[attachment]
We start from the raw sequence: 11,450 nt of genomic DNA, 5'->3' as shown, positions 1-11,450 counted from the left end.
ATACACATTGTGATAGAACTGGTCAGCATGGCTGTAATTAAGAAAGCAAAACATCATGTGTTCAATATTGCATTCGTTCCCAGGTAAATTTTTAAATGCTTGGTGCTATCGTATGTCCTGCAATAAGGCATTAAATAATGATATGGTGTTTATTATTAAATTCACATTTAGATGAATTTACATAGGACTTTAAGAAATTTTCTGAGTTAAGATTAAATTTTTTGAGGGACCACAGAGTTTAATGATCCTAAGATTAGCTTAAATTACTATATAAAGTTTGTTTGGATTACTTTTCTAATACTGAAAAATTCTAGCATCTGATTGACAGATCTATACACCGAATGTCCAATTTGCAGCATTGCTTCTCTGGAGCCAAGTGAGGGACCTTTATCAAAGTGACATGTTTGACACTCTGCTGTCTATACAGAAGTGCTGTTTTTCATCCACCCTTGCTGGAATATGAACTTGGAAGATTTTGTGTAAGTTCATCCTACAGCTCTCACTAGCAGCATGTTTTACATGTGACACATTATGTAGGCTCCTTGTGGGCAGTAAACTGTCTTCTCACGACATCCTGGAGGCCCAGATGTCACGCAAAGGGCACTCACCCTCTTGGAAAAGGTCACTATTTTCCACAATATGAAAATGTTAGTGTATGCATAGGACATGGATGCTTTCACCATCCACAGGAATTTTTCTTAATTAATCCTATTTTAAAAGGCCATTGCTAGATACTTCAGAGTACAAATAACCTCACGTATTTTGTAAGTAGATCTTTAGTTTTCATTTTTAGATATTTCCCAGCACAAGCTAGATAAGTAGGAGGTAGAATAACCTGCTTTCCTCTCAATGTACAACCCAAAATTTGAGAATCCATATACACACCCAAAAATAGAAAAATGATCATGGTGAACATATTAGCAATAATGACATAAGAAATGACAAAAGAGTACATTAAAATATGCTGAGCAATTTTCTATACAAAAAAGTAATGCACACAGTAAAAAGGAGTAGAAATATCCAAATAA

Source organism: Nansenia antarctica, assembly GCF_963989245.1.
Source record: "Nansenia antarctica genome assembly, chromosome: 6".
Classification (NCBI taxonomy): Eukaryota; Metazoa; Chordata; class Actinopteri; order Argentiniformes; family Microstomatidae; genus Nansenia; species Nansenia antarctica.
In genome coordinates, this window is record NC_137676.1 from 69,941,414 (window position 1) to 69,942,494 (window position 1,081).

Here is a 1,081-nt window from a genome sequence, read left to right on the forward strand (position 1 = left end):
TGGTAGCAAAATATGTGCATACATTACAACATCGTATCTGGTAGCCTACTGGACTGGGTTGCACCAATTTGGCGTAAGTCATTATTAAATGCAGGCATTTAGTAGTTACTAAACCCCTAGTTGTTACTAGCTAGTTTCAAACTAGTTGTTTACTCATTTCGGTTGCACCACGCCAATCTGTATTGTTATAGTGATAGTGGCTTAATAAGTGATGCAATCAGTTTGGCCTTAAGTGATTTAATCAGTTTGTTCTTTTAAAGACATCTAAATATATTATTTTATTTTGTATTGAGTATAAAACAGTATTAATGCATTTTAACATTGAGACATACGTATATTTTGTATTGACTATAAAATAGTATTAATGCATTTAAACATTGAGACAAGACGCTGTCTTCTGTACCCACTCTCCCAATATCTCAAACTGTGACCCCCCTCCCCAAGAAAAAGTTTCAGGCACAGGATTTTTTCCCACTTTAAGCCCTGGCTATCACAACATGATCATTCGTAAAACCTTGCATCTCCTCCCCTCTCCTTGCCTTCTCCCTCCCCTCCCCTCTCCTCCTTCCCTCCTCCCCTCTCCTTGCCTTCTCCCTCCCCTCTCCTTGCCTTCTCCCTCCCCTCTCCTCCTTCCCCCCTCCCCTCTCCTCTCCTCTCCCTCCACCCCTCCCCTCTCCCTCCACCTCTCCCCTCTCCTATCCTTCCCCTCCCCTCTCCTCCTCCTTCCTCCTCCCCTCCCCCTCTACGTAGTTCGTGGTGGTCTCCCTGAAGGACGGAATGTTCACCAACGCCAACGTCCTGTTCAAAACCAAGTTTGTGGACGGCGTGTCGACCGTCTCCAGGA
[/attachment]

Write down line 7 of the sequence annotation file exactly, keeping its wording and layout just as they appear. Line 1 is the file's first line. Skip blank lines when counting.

Here is a 1,081-nt window from a genome sequence, read left to right on the forward strand (position 1 = left end):